Warder Clyde Allee (June 5, 1885 – March 18, 1955) was an American zoologist and ecologist who taught animal ecology. He is best known for his research on animal behavior, protocooperation, and for identifying the Allee effect. Allee was a student of Victor Shelford whose efforts led to the establishment of the Nature Conservancy. He was married to author Marjorie Hill Allee.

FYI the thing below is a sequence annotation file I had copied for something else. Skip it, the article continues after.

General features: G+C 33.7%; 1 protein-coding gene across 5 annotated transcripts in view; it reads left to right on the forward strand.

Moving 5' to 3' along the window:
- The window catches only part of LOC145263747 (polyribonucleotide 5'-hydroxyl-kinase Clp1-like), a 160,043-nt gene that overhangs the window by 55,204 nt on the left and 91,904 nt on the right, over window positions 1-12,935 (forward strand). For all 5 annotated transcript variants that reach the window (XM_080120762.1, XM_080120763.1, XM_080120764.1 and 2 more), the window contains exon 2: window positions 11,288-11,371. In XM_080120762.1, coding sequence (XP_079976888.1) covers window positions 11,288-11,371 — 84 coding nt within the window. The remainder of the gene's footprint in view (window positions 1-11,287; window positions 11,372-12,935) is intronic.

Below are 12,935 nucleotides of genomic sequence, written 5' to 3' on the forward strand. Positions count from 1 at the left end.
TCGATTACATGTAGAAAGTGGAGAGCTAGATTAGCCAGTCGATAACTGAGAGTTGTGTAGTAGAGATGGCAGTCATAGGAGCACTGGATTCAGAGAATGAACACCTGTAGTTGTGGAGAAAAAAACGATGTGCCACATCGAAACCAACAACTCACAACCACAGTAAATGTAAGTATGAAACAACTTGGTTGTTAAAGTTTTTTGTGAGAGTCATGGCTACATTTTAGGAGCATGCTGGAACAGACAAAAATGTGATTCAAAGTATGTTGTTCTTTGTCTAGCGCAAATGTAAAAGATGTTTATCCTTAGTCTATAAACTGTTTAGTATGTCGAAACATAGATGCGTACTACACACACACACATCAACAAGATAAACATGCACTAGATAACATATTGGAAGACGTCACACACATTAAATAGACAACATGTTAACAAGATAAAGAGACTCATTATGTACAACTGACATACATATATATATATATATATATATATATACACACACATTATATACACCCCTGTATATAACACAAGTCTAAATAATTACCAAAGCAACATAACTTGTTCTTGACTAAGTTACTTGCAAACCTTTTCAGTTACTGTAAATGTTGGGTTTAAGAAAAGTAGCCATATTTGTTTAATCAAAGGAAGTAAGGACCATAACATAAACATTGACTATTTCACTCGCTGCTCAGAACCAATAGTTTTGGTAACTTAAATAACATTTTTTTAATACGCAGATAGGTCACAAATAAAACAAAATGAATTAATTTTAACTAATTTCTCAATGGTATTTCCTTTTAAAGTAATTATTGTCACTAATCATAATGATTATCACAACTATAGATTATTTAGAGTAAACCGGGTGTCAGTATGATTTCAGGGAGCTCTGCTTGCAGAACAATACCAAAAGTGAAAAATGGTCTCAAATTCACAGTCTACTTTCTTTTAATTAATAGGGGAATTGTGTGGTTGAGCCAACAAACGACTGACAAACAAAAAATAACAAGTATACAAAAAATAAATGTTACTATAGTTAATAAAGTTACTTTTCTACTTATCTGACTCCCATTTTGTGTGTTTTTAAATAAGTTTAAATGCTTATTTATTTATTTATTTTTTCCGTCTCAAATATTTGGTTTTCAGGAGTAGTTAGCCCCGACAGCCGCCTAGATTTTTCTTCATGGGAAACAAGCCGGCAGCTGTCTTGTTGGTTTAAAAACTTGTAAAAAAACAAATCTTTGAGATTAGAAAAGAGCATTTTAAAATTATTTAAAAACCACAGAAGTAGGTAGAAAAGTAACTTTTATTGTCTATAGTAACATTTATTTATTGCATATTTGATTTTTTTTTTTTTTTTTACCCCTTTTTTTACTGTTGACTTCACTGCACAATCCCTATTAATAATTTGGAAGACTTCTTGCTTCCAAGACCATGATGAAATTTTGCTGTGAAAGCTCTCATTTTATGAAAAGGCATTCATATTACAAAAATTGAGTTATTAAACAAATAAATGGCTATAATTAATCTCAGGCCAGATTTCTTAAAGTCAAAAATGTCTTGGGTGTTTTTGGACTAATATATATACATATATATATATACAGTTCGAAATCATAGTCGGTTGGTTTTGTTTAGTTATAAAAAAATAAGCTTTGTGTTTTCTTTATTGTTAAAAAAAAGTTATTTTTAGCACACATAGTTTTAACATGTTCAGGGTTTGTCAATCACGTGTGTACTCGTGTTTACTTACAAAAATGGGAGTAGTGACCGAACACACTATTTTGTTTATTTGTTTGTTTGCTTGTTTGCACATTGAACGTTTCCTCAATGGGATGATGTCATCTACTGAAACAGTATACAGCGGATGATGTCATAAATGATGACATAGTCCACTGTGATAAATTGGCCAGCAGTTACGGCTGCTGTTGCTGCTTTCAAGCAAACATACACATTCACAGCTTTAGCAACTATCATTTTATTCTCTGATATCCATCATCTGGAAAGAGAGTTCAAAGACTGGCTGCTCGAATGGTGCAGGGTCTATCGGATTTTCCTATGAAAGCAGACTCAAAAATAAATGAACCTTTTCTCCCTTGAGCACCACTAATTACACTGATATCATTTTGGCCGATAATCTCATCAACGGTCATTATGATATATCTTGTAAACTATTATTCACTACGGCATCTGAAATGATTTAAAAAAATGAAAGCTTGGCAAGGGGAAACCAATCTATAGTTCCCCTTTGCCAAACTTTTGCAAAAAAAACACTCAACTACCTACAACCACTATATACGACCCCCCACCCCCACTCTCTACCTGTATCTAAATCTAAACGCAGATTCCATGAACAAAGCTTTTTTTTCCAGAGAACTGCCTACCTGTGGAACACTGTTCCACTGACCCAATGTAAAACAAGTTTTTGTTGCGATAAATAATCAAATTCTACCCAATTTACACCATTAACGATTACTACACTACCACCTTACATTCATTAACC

Allee was born in Bloomingdale, Indiana. He received the S.B. degree from Earlham College in 1908, and the S.M. and Ph.D. degrees from the University of Chicago in 1910 and 1912. Allee worked as an Assistant Professor in Zoology from 1910 to 1912. Between 1912 and 1921 he taught at the University of Illinois, Williams College, University of Oklahoma, Lake Forest College, and the Marine Biological Laboratory at Woods Hole, Massachusetts. He returned to the University of Chicago in 1921 as an Assistant Professor of Zoology and was promoted to Professor in 1928. In addition, he served as Dean in the College of Arts, Literature, and Science (1924–1926) and Secretary of the Department of Zoology (1927–1934). After retirement in 1950, he worked at the University of Florida at Gainesville, where he was Head Professor of Biology until his death in March 1955.